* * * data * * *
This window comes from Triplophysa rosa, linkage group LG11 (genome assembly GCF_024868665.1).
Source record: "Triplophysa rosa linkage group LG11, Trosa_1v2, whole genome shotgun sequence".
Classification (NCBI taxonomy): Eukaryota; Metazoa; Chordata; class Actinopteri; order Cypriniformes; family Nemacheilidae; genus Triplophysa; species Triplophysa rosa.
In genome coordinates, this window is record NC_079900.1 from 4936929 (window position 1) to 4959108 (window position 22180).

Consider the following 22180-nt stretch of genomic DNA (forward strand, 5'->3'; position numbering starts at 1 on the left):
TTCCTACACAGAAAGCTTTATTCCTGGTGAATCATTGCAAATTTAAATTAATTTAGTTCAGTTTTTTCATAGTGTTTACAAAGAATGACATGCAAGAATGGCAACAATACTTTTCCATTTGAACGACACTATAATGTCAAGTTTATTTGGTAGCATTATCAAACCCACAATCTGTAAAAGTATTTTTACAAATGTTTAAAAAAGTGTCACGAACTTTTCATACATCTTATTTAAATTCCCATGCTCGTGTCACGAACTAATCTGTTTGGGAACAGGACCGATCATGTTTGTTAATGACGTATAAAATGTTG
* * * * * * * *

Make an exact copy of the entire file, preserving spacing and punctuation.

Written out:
This window comes from Triplophysa rosa, linkage group LG11 (genome assembly GCF_024868665.1).
Source record: "Triplophysa rosa linkage group LG11, Trosa_1v2, whole genome shotgun sequence".
Classification (NCBI taxonomy): Eukaryota; Metazoa; Chordata; class Actinopteri; order Cypriniformes; family Nemacheilidae; genus Triplophysa; species Triplophysa rosa.
In genome coordinates, this window is record NC_079900.1 from 4936929 (window position 1) to 4959108 (window position 22180).

Consider the following 22180-nt stretch of genomic DNA (forward strand, 5'->3'; position numbering starts at 1 on the left):
TTCCTACACAGAAAGCTTTATTCCTGGTGAATCATTGCAAATTTAAATTAATTTAGTTCAGTTTTTTCATAGTGTTTACAAAGAATGACATGCAAGAATGGCAACAATACTTTTCCATTTGAACGACACTATAATGTCAAGTTTATTTGGTAGCATTATCAAACCCACAATCTGTAAAAGTATTTTTACAAATGTTTAAAAAAGTGTCACGAACTTTTCATACATCTTATTTAAATTCCCATGCTCGTGTCACGAACTAATCTGTTTGGGAACAGGACCGATCATGTTTGTTAATGACGTATAAAATGTTG